DEMOCRAT POSSE ATTACKS SECOND WOMAN NOMINEE
The House State Affairs Committee was a rough neighborhood for Public Safety Commissioner nominee Amanda Price on Friday. The Democrat-led committee co-chairman and his posse had come loaded for bear.
The first clue was when Rep. Zack Fields asked Price to go to the unusual measure of swearing herself in under oath before the committee. No commissioner in a confirmation interview has to swear on a Bible. It was a gotcha.
Price demurred taking part in the theater that Fields wanted to create for the cameras. Fields asked her to explain why, and she responded that since no other commissioner designee has ever been asked to do so in Alaska history, she’d take a pass.
Price is the second female commissioner designee that Fields has attacked with an intent to kill her appointment. His first victim was Kelly Tshibaka, commissioner designee of Administration. Tshibaka’s fault was being a Christian, although Fields says he was talking about her beliefs about homosexuality being a disqualifier for employment with the State.
Rep. Adam Wool served as Field’s wingman, and opened the salvos against Price on Friday with a line of questions about how Price’s work with the Walker Administration ended. He was warming her up for the battering to follow.
Price, who had served as Walker’s crime policy and prevention advisor, said that her challenges with the Walker Administration came in part because she was not a proponent of SB 91, the omnibus criminal justice reform package that Walker signed into law.
Since that law passed, crime has become epidemic and criminals were cycling in and out of jail under the liberalized provisions of the law, which has since been somewhat reined in.
“We were not on the same page with regards to public safety, and several of the proposals that Gov. Walker made to me I vehemently did not support, and so it stopped making sense,” she said, describing her tenure in the Walker Administration as challenging.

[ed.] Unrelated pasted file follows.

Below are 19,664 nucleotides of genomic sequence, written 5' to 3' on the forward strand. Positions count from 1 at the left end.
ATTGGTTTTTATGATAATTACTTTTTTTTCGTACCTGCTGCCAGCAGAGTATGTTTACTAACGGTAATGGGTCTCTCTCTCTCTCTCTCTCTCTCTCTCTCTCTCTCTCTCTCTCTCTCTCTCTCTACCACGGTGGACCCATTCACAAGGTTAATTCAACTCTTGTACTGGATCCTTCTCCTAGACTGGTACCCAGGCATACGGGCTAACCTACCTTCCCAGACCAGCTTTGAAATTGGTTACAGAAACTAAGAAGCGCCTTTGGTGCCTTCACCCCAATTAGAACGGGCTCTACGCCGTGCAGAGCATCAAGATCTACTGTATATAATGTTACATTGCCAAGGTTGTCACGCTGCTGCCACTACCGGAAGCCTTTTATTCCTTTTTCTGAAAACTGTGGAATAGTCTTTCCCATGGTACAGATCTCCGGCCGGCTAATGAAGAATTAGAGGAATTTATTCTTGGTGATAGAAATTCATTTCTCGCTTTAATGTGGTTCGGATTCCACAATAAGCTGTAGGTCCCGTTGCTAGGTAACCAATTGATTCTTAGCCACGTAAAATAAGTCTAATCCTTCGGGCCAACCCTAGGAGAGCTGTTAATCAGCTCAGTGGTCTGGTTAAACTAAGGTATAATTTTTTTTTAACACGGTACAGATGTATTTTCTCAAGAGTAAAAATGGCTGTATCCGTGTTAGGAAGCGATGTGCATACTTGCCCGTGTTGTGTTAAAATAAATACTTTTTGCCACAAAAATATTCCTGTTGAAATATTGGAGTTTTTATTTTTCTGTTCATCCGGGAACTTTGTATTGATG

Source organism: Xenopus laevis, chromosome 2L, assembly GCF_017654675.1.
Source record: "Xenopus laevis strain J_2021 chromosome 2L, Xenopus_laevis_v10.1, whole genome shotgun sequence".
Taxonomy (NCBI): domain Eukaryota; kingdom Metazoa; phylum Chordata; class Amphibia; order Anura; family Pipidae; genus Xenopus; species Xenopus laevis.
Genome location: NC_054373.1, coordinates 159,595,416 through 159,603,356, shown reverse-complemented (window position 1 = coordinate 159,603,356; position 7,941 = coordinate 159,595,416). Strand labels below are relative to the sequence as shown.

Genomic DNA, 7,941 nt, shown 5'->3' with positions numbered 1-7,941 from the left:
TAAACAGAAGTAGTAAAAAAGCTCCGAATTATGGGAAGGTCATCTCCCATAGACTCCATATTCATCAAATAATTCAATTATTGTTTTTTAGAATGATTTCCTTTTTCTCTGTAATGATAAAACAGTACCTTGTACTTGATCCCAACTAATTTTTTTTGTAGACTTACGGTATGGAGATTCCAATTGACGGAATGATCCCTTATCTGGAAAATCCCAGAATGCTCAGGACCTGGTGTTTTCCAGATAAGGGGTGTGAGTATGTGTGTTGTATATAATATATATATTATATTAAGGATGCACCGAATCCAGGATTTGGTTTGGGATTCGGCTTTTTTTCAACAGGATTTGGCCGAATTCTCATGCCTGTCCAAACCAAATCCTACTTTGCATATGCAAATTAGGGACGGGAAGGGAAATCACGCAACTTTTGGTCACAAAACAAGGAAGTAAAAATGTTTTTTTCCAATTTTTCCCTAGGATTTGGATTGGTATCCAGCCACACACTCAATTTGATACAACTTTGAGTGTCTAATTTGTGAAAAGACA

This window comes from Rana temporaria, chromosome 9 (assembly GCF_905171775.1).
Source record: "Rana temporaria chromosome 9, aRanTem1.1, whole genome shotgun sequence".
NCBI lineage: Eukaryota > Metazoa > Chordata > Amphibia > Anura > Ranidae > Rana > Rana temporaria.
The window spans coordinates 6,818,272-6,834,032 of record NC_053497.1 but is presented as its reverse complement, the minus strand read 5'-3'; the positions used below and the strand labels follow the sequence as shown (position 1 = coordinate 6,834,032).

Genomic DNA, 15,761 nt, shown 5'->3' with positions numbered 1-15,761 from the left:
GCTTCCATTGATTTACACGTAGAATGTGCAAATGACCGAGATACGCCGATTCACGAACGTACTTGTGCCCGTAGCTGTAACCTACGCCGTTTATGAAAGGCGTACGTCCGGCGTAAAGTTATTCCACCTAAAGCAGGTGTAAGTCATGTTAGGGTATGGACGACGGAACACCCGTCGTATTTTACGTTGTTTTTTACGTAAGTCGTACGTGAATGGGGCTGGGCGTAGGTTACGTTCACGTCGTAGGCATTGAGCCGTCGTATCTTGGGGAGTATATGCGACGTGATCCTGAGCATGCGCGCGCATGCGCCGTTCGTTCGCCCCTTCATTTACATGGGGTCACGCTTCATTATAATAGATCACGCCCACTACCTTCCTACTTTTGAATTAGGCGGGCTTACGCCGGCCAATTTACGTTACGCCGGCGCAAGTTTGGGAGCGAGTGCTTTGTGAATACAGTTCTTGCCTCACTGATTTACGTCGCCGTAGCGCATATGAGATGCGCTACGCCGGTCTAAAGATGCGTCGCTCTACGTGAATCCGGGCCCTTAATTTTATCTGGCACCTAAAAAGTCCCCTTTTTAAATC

Wool’s verbal probing continued, as he said that her concern seemed to be before SB 91 was even signed into law, inferring that she had been too hasty in her judgment of the law. Wool is on record as a proponent of SB 91.
Rep. Fields then piled on: “Ms. Price, did you leave the Walker Administration under your own volition?”
“I’m going to say no,” Price said. “It was clear that it wasn’t working. I had already packed a box in my office and knew that I was going to be leaving. The governor and I had had many challenging conversations. I was not happy there. I don’t think they were happy with me at that time.”
She was let go by Gov. Walker’s Chief of Staff Scott Kendall about three months after Kendall came on board, replacing Jim Whitaker. Price described the conversation in which they agreed it was time for her to go as polite and professional, and that he gave no specific reason for their decision.
Fields challenged her, saying that in another committee she said she left the Walker Administration because of differences over SB 91.
Price said that her statement was not inconsistent, because her role of trying to provide the governor with information from law enforcement professionals she had heard from who were opposed to SB 91 put her in an adversarial position. “It was one of the reasons that I failed to be influential in that administration.”
Fields then brought in what he thought was his big gun.
He asked Price if it was because she didn’t share Walker’s vision or if it was work ethic and other work performance issues.
Price noted that former Deputy Chief of Staff Marcia Davis and former Chief of Staff Whitaker, both prior to Kendall, had both given her positive recommendations.
Fields then asked her if she had ever presented work that was not her own as her own work.